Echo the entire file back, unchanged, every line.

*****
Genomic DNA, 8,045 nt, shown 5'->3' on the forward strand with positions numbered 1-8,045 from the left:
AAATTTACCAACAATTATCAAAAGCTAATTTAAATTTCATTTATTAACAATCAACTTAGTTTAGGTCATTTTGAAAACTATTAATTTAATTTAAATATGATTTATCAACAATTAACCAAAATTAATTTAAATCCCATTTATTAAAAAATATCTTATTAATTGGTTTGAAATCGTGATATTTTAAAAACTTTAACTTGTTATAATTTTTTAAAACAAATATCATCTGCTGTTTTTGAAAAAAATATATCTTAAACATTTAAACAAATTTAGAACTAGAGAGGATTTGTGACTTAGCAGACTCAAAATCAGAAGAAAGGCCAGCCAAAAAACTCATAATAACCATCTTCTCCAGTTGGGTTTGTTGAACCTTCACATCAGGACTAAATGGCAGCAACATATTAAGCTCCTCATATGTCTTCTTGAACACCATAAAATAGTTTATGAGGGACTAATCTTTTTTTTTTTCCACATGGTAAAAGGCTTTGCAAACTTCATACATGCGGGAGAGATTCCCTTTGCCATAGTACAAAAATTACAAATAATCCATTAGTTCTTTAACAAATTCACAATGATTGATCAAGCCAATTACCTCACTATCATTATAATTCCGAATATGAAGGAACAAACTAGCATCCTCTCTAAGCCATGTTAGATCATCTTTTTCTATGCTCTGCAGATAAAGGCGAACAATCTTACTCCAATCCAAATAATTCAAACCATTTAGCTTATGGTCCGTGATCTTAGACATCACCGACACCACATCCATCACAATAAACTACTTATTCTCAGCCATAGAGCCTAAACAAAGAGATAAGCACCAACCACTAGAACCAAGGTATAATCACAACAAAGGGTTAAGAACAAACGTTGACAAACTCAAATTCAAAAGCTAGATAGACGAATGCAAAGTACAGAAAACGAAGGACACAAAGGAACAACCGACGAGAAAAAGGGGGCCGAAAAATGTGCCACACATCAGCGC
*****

Genomic DNA, 8,045 nt, shown 5'->3' on the forward strand with positions numbered 1-8,045 from the left:
AAATTTACCAACAATTATCAAAAGCTAATTTAAATTTCATTTATTAACAATCAACTTAGTTTAGGTCATTTTGAAAACTATTAATTTAATTTAAATATGATTTATCAACAATTAACCAAAATTAATTTAAATCCCATTTATTAAAAAATATCTTATTAATTGGTTTGAAATCGTGATATTTTAAAAACTTTAACTTGTTATAATTTTTTAAAACAAATATCATCTGCTGTTTTTGAAAAAAATATATCTTAAACATTTAAACAAATTTAGAACTAGAGAGGATTTGTGACTTAGCAGACTCAAAATCAGAAGAAAGGCCAGCCAAAAAACTCATAATAACCATCTTCTCCAGTTGGGTTTGTTGAACCTTCACATCAGGACTAAATGGCAGCAACATATTAAGCTCCTCATATGTCTTCTTGAACACCATAAAATAGTTTATGAGGGACTAATCTTTTTTTTTTTCCACATGGTAAAAGGCTTTGCAAACTTCATACATGCGGGAGAGATTCCCTTTGCCATAGTACAAAAATTACAAATAATCCATTAGTTCTTTAACAAATTCACAATGATTGATCAAGCCAATTACCTCACTATCATTATAATTCCGAATATGAAGGAACAAACTAGCATCCTCTCTAAGCCATGTTAGATCATCTTTTTCTATGCTCTGCAGATAAAGGCGAACAATCTTACTCCAATCCAAATAATTCAAACCATTTAGCTTATGGTCCGTGATCTTAGACATCACCGACACCACATCCATCACAATAAACTACTTATTCTCAGCCATAGAGCCTAAACAAAGAGATAAGCACCAACCACTAGAACCAAGGTATAATCACAACAAAGGGTTAAGAACAAACGTTGACAAACTCAAATTCAAAAGCTAGATAGACGAATGCAAAGTACAGAAAACGAAGGACACAAAGGAACAACCGACGAGAAAAAGGGGGCCGAAAAATGTGCCACACATCAGCGC